pig moments and the accidental collection


Well, it’s interesting that Sigmund Freud harkens the psychology of collecting with ties back to toilet training.  And in his way, he says that the loss of control and what went down the toilet was a loss we strive to get back by collecting things. Give or take a literal translation of his theory.  Continue reading


blue sky through the burn



We went for a drive on the weekend and ended up driving through acres and acres of forest that had burned two years ago.  It was so stark; almost a shock to drive through  beautiful evergreen forest and suddenly be in a landscaped transformed by wildfire.

This time of year can be stark here in any case as the grasses and bushes are still winter worn and dry, and the willows are just beginning to show little fuzzies of impending spring. It’s a time of frost coming out of the ground, mud, rushing creeks and sunshine warming  us up in a hurry.

As we drove through the burn, looking at the extent and almost painfulness of it, we marvelled at the unexplained randomness of a tall green tree in the middle of the burned patches, and I noticed the blazing blue sky above.

The blue of the sky brought the beauty and the deep-breath feeling that the clear Canadian sky still brings to me even after seeing it for years. The sky that in a strange way provides a grounding to me. I remember the first time I saw the bluest sky I could imagine and I marvelled at the absolute clarity of it – and I still do as I look out my window.

In the quiet time driving, my thoughts turned to a friend of mine who just last week held her Dad’s hand as he took his last breath and passed away. She had lost him before that though as he fell into the depths of dementia.  As she talked about this, and posted a picture of her with her Dad, I was reminded painfully of losing my Dad much the same way and of a picture I have of Dad and I mirroring hers.  Dementia and Alzheimer’s are insidious like a slow burn as we watch our loved one slip into that unstoppable inferno.

It was quite awhile before I could look through the pain and see the beauty and the memories and take a full deep breath knowing that there is blue sky after the burn but it did happen.  I wish this for you, Kim.





a Valentine for Grandma


I hope she knew how much I loved her.  I think she did. If we’re fortunate we grow up close to our grandparents and I was very fortunate that way.  As I look at picture albums and see her younger, it doesn’t make much sense.  She seemed to always be Grandma, an indeterminate age, just always the same to me for nearly fifty years.  Continue reading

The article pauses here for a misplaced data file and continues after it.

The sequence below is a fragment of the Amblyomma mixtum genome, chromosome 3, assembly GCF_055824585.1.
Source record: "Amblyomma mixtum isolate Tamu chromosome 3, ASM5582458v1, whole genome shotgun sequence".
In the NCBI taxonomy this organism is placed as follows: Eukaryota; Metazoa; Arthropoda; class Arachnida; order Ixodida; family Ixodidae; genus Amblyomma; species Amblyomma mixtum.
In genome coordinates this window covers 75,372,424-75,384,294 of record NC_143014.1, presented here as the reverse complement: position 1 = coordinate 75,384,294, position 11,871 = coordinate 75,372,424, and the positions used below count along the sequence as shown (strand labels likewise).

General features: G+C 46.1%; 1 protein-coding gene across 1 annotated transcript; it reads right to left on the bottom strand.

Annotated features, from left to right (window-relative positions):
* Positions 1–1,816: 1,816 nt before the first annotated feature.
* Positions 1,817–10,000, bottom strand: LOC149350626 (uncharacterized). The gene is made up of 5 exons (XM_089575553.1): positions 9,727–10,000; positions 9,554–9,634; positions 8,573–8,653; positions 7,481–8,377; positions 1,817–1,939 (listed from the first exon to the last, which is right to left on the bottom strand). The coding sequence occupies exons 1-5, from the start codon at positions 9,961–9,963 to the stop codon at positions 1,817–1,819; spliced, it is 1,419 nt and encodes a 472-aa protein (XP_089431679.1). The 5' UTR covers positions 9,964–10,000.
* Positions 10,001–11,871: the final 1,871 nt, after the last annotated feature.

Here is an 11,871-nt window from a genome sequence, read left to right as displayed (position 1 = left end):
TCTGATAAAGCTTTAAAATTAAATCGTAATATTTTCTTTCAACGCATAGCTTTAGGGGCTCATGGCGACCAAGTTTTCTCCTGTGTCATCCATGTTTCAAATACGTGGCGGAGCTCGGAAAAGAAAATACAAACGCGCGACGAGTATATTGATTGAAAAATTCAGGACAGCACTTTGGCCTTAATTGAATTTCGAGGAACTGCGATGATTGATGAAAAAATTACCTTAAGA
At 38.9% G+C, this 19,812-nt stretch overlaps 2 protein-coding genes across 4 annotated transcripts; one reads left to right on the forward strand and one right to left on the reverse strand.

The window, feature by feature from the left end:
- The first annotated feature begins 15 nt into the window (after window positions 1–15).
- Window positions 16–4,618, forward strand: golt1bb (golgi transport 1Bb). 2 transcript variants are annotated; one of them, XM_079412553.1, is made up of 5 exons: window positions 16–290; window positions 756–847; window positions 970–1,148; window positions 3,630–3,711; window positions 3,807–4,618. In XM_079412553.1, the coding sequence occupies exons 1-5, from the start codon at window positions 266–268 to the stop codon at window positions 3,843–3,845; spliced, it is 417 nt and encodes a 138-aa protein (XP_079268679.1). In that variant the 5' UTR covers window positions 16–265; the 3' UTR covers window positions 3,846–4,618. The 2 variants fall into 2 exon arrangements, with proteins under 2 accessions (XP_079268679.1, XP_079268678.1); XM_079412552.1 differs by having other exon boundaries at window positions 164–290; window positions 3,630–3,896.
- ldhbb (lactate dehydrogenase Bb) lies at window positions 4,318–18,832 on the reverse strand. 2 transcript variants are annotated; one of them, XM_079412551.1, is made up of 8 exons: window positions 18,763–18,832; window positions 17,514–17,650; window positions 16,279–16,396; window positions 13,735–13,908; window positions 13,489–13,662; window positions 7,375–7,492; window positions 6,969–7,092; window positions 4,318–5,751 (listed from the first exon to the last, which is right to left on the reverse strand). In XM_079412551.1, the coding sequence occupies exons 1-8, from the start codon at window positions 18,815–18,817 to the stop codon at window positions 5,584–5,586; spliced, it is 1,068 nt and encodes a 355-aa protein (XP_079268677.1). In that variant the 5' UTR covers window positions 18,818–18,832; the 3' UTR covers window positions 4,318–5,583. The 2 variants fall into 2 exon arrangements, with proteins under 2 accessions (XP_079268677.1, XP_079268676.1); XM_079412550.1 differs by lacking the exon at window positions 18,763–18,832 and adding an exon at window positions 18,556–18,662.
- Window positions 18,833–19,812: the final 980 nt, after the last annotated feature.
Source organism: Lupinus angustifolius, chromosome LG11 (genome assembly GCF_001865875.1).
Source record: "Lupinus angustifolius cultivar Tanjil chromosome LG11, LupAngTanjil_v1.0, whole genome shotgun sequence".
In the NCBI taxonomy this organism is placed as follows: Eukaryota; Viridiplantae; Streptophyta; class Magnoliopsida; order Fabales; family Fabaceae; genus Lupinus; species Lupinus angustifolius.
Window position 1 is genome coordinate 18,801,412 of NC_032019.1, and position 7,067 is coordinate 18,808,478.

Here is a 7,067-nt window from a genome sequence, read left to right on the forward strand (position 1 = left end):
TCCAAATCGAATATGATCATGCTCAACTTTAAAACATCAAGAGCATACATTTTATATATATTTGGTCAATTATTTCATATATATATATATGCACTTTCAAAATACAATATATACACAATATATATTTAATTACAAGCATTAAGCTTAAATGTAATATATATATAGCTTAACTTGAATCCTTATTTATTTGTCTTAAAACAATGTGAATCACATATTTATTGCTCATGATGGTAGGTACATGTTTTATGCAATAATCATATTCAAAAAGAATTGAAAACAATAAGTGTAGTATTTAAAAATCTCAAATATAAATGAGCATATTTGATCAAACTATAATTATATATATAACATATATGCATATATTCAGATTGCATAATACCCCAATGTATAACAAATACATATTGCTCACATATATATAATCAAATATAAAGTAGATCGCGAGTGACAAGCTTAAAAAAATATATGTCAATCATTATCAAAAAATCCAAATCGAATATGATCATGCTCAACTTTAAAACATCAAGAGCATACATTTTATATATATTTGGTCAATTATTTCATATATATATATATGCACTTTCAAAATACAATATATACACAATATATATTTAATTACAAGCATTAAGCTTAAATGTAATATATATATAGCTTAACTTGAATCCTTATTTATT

where did my dream mouse go?


“Are you ok? Oh, I’m so sorry, are you ok?” the lady in the puffy green jacket gushes at me as we watch the sock on my ankle bloom with blood.  Not a big blossom like a  rose but more of a little branch of cherry blossoms across the white cotton. Continue reading

discovering Division and Powell


A few years ago while I was driving through Portland for a meeting, I missed my exit from the freeway and swung off at the next one to turn around and get back on track.  Pulling up to the stop sign before the turn back onto the freeway, I noticed the street signs.  I was at a moment of weirdness between Division and Powell.

As I sat there idling in my orange rented Kia Soul I was enveloped in a nuance,  a subtle puzzle wanting to be a discovery, so intriguing that I pulled over and parked to ponder it.  And then it came to me.

Nearly 50 years ago, once a week my Dad would drive me into Portland for my flute lessons at Sherman Clay & Co. and after my lessons we would stop by his work place  between Division and Powell for coffee on the way home. Just a cool little memory triggered by a missed freeway exit, a something buried beneath all the years of stuff I needed to remember and the thousand miles away I ended up.

Be open to noticing the crossroads you come across, the Division and Powells. Sometimes they direct you back to where you came from before you journey back onto the freeway.